Recipes engineered for perfection—what exactly does that mean? We take you inside Cook’s Illustrated’s science experiments.
We’ve always heard that braising should be done “low and slow,” but how low? And how slow? We tested how time and heat affects a dish, and to what extent.
As chicken thighs simmer in liquid, two things happen: At 105 degrees, muscle fibers begin to contract and expel moisture. But at 140 degrees, the tough connective tissue begins to slowly break down into soft, rich gelatin, mitigating the loss of moisture and the shrinking of muscle proteins. Still, there’s a limit to this effect. Once the braised thighs go much beyond 195 degrees, no amount of gelatin can make them seem moist. The key is to keep the chicken above 140 degrees but below 195 degrees for as long as necessary to fully tenderize it.
We braised thighs in a 200-degree oven, a 325-degree oven, and a 400-degree oven, recording their temperature as they cooked with a remote thermometer and removing them once they reached 195 degrees (the point at which the thighs start becoming unpalatably dry). We then compared the texture of the meat in each batch.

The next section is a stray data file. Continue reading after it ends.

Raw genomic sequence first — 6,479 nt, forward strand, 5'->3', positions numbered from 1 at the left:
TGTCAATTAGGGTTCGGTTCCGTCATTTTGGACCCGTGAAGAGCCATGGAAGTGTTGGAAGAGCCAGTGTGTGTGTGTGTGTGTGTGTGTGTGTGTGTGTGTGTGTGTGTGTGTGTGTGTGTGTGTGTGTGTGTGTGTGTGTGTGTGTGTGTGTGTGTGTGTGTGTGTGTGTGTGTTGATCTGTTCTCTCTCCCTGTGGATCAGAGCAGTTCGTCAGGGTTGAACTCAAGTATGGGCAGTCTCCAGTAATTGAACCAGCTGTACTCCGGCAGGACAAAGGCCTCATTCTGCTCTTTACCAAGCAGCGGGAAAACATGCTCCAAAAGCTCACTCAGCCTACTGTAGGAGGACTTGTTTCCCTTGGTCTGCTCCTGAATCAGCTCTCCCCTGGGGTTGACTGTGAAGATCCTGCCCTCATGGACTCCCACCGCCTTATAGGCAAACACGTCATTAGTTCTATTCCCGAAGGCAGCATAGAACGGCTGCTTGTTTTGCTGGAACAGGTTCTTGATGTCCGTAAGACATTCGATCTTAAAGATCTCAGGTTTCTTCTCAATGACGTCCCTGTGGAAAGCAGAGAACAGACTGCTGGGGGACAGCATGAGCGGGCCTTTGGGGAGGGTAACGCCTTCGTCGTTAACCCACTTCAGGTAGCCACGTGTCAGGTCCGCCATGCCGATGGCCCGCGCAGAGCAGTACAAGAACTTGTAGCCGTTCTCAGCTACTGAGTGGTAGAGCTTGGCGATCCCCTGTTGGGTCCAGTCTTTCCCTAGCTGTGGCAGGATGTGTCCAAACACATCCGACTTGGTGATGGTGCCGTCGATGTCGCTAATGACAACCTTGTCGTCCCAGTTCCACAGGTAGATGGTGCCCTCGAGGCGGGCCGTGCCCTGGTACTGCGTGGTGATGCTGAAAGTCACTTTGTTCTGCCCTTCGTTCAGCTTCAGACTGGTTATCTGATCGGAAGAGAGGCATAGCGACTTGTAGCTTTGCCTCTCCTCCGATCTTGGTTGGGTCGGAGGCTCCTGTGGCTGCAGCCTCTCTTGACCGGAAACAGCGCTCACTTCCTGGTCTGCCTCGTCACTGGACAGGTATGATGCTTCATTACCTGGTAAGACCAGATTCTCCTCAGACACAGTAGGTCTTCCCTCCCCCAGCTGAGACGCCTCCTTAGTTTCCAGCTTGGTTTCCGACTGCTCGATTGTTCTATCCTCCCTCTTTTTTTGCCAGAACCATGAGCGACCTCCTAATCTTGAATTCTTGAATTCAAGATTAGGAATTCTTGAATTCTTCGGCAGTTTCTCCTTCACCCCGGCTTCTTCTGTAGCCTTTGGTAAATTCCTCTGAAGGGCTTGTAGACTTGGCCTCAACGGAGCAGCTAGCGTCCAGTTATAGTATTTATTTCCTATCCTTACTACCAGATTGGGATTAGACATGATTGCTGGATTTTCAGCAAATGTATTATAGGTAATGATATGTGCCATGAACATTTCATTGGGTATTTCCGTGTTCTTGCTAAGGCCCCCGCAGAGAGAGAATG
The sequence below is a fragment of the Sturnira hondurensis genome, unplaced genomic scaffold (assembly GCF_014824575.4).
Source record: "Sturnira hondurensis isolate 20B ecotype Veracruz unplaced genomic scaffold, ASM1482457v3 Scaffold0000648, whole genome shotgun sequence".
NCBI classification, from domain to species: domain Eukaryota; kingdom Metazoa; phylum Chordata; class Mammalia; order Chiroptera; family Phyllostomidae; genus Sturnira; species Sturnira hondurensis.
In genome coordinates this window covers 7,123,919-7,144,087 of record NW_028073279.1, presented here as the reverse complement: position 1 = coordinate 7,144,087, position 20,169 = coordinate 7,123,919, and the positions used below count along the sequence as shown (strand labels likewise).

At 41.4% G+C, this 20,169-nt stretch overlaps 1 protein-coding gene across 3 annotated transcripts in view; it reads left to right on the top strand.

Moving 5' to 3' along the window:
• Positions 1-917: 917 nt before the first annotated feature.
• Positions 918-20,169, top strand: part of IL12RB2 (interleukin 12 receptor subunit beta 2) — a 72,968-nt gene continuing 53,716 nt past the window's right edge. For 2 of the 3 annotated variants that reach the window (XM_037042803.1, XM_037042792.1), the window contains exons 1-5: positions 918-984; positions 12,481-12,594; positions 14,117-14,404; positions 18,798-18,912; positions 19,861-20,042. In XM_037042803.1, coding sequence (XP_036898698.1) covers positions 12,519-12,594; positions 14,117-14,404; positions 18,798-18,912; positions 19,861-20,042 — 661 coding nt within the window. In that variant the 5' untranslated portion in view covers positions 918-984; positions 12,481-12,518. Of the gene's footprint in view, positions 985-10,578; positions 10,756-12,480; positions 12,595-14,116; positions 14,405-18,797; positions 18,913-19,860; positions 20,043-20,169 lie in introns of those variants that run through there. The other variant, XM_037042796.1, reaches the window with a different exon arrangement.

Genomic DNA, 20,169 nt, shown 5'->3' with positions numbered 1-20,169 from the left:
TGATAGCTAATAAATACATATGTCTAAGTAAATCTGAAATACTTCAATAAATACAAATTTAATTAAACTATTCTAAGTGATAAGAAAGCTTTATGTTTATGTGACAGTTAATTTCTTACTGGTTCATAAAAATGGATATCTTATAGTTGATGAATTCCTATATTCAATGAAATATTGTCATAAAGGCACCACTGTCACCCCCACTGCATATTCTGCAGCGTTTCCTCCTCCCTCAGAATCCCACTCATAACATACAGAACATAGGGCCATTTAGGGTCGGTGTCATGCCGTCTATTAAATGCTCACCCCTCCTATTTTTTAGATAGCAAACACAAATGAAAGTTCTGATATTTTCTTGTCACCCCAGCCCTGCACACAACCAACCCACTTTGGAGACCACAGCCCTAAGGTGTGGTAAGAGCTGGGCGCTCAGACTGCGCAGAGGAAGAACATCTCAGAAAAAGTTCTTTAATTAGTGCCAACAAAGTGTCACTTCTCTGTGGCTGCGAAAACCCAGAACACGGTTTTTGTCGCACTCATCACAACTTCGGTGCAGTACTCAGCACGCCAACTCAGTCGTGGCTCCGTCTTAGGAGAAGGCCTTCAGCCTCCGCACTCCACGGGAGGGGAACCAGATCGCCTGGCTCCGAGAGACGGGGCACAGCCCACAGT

The chicken in the 200-degree oven was by far the most supple and moist but took nearly three hours to fully tenderize. In the 400-degree oven, the meat cooked through so rapidly we had to remove it in a little over half an hour for thighs that were still moist but tough. The best compromise was the 325-degree oven, which produced chicken nearly as moist and tender as the 200-degree oven but in just half the time.
MAKE IT NOW: Our recipe for Chicken Canzanese is free through January 22, 2013.